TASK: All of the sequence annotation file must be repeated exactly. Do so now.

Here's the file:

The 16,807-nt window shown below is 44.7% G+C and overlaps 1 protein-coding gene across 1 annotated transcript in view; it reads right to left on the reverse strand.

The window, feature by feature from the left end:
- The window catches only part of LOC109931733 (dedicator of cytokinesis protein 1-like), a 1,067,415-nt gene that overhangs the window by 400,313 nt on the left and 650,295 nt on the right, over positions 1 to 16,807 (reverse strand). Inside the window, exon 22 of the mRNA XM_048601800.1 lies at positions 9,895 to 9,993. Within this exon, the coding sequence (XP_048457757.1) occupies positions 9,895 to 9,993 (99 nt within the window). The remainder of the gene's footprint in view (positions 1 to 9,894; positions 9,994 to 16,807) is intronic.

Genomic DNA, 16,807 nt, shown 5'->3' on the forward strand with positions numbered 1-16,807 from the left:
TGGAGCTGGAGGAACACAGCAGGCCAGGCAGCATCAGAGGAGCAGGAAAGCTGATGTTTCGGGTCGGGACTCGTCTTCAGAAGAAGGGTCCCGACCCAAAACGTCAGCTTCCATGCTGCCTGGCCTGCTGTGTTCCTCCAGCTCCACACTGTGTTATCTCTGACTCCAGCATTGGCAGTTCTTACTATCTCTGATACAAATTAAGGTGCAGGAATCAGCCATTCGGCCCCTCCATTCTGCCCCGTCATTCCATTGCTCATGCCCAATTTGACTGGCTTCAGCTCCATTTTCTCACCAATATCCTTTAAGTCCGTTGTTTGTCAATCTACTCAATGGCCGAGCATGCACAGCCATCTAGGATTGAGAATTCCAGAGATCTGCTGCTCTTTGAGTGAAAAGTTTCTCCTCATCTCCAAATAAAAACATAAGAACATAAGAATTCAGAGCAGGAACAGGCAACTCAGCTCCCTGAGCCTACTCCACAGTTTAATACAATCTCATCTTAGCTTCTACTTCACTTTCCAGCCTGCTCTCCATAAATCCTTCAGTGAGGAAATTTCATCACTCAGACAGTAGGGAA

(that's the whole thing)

The 16,807-nt window shown below is 44.7% G+C and overlaps 1 protein-coding gene across 1 annotated transcript in view; it reads right to left on the reverse strand.

The window, feature by feature from the left end:
- The window catches only part of LOC109931733 (dedicator of cytokinesis protein 1-like), a 1,067,415-nt gene that overhangs the window by 400,313 nt on the left and 650,295 nt on the right, over positions 1 to 16,807 (reverse strand). Inside the window, exon 22 of the mRNA XM_048601800.1 lies at positions 9,895 to 9,993. Within this exon, the coding sequence (XP_048457757.1) occupies positions 9,895 to 9,993 (99 nt within the window). The remainder of the gene's footprint in view (positions 1 to 9,894; positions 9,994 to 16,807) is intronic.

Genomic DNA, 16,807 nt, shown 5'->3' on the forward strand with positions numbered 1-16,807 from the left:
TGGAGCTGGAGGAACACAGCAGGCCAGGCAGCATCAGAGGAGCAGGAAAGCTGATGTTTCGGGTCGGGACTCGTCTTCAGAAGAAGGGTCCCGACCCAAAACGTCAGCTTCCATGCTGCCTGGCCTGCTGTGTTCCTCCAGCTCCACACTGTGTTATCTCTGACTCCAGCATTGGCAGTTCTTACTATCTCTGATACAAATTAAGGTGCAGGAATCAGCCATTCGGCCCCTCCATTCTGCCCCGTCATTCCATTGCTCATGCCCAATTTGACTGGCTTCAGCTCCATTTTCTCACCAATATCCTTTAAGTCCGTTGTTTGTCAATCTACTCAATGGCCGAGCATGCACAGCCATCTAGGATTGAGAATTCCAGAGATCTGCTGCTCTTTGAGTGAAAAGTTTCTCCTCATCTCCAAATAAAAACATAAGAACATAAGAATTCAGAGCAGGAACAGGCAACTCAGCTCCCTGAGCCTACTCCACAGTTTAATACAATCTCATCTTAGCTTCTACTTCACTTTCCAGCCTGCTCTCCATAAATCCTTCAGTGAGGAAATTTCATCACTCAGACAGTAGGGAA